Biodiesel fuel formulation


World energy consumption rises every day and, inversely, fossil fuel resources are dwindling day by day. Transportation sector is the bigger consumer of oil. Faced with the actual scenario a renewable and sustenable alternative is needed, not just to decrease our dependence of petroleum but also to base our power in a renewable source. Biodiesel is at the forefront of the alternatives to petroleum based fuels in the transportation sector, being considered an important short-time option since its price can be competitive with conventional diesel and no motor changes are required. Biodiesel consists on a liquid blend of, non toxic, biodegradable fatty acid esters, with non sulfur and aromatic content, good lubricity, high cetane number, nontoxic character of their exhaust emissions and cleaner burning. Aiming at tuning biodiesel to optimize the fuel composition, the present work contributes for a better knowledge of de depencende of thermophysical properties of biodiesel on their compositon. New data is required to help in the development of reliable models to predict biodiesel behavior. Density and viscosity data are a mirror of biodiesel composition, as both depend on the raw material, more than the production process. New data of density and viscosity were measured and respective models were tested and compared, and new adjusted parameters proposed for this family of compounds. The measured data include a wide range of temperatures and in the case of density data were also measured at high pressure for biodiesel and some pure methyl esters. This work also reports experimental data for the solid-liquid-phase equilibria of biodiesel and, liquid-liquid equilibria of some important systems in biodiesel production. Both type of equilibria were described with models developed in our laboratory. A special importance is here given to properties that depend on fatty acid profile of raw material besides density and viscosity; the iodine value, and cold filter plugging point are here evaluated based on norm considerations. Free Fatty Acids (FFA) are a by-product in edible oil refining, that are removed in the deodorizing step on oil purification. Enzymatic catalysis is here studied as an alternative to convert this by-product into biodiesel. The ability of immobilized lipase from Candida antartica (Novozym 435) to catalize the esterification of FFA with methanol and ethanol were evaluated using response surface methodology with an experimental design. Influence of several variables were evaluated in the yield of reaction.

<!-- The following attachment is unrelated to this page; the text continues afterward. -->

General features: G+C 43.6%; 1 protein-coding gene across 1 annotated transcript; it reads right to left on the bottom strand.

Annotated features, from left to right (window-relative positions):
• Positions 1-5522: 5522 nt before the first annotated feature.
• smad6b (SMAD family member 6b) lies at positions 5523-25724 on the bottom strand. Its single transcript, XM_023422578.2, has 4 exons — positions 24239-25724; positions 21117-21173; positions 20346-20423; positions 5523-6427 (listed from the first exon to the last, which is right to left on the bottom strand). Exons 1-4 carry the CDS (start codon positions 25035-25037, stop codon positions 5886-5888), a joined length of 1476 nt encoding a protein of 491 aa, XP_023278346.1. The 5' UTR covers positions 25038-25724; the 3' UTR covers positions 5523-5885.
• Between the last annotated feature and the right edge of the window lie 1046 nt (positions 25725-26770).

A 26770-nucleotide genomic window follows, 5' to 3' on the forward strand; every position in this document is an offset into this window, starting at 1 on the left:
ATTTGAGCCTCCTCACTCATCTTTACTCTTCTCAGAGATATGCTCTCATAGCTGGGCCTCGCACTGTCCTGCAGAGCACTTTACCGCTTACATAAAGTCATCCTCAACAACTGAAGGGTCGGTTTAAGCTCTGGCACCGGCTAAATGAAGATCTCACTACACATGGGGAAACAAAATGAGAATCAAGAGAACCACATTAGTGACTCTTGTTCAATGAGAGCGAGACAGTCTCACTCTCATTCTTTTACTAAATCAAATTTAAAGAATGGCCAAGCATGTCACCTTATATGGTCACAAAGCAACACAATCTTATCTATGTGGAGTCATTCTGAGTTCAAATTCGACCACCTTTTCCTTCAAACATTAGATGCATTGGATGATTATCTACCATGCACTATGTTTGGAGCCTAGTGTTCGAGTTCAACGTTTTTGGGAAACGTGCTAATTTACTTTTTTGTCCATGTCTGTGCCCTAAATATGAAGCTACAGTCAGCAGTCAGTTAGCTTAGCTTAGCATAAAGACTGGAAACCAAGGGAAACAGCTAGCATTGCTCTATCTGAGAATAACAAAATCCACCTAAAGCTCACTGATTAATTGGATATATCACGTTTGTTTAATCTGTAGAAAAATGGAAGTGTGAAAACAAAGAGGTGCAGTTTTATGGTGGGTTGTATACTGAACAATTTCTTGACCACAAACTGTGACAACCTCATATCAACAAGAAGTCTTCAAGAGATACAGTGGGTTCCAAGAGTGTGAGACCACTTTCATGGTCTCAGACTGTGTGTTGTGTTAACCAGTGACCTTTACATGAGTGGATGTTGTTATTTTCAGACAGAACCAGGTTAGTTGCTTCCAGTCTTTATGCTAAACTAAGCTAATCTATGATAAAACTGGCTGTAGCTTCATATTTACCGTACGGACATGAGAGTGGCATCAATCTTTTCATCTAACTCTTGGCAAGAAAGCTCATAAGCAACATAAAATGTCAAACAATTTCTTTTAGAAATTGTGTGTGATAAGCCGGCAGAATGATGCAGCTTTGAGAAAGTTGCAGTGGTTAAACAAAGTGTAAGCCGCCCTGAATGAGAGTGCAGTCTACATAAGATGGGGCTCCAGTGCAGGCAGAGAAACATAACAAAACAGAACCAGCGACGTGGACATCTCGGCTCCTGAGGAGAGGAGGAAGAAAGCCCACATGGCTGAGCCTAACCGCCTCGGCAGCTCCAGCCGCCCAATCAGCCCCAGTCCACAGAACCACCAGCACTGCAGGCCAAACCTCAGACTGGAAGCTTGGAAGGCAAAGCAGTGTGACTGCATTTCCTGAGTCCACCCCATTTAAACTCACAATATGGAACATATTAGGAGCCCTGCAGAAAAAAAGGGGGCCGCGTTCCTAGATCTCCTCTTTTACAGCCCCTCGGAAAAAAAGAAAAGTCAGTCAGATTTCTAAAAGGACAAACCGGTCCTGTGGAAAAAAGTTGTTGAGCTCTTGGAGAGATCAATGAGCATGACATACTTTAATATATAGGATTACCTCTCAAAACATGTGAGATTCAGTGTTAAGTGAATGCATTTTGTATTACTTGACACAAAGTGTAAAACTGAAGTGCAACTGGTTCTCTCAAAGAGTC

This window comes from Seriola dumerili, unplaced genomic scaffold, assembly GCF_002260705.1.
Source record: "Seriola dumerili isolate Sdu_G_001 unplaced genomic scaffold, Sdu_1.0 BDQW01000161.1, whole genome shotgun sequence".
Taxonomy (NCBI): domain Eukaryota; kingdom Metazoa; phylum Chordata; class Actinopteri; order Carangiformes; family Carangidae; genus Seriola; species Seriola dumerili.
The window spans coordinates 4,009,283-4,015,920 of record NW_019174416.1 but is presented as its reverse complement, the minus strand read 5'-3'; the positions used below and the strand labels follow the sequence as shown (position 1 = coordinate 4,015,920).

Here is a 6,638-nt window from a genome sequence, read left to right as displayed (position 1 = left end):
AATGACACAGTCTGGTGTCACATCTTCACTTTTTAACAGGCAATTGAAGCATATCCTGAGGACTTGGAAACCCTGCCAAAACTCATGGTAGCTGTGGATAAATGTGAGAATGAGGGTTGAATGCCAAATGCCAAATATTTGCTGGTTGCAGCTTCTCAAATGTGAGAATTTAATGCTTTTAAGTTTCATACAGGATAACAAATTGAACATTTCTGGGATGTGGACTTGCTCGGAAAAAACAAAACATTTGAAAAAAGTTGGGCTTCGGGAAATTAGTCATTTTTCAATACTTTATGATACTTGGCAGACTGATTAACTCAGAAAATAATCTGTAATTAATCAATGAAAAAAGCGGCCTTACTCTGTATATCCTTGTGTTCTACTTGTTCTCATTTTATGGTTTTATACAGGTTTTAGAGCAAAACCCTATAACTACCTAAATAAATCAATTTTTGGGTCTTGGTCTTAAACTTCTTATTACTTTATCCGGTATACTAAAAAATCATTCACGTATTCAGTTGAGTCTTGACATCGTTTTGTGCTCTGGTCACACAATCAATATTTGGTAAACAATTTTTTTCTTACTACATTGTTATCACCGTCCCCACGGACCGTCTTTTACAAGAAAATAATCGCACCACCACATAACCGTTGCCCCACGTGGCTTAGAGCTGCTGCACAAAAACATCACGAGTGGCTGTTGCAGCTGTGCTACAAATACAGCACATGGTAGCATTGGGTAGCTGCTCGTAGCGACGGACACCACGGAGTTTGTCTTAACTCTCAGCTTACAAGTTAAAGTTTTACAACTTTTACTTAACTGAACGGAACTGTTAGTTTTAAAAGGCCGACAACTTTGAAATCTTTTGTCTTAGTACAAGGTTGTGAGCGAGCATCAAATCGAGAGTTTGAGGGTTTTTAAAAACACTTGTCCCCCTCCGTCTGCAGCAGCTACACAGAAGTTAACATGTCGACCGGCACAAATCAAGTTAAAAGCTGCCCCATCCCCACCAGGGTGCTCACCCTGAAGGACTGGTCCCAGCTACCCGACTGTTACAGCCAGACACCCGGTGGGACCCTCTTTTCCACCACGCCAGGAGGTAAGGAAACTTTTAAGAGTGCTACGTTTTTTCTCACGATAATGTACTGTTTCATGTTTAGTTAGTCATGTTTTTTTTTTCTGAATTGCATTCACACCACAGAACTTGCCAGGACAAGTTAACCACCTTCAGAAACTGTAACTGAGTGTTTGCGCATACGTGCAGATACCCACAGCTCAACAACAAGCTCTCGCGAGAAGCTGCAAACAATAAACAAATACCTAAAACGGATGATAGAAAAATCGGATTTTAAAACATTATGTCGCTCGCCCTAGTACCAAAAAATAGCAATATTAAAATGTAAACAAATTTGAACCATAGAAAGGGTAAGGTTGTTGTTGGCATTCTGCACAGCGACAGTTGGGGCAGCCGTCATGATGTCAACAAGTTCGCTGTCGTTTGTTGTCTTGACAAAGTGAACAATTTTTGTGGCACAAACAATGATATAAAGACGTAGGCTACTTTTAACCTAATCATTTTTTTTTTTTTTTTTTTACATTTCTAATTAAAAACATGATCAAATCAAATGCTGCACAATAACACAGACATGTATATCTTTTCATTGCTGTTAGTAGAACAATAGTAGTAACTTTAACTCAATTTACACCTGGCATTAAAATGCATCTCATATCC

Maria Jorge Pratas

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João Coutinho and Sílvia Carriço Monteiro



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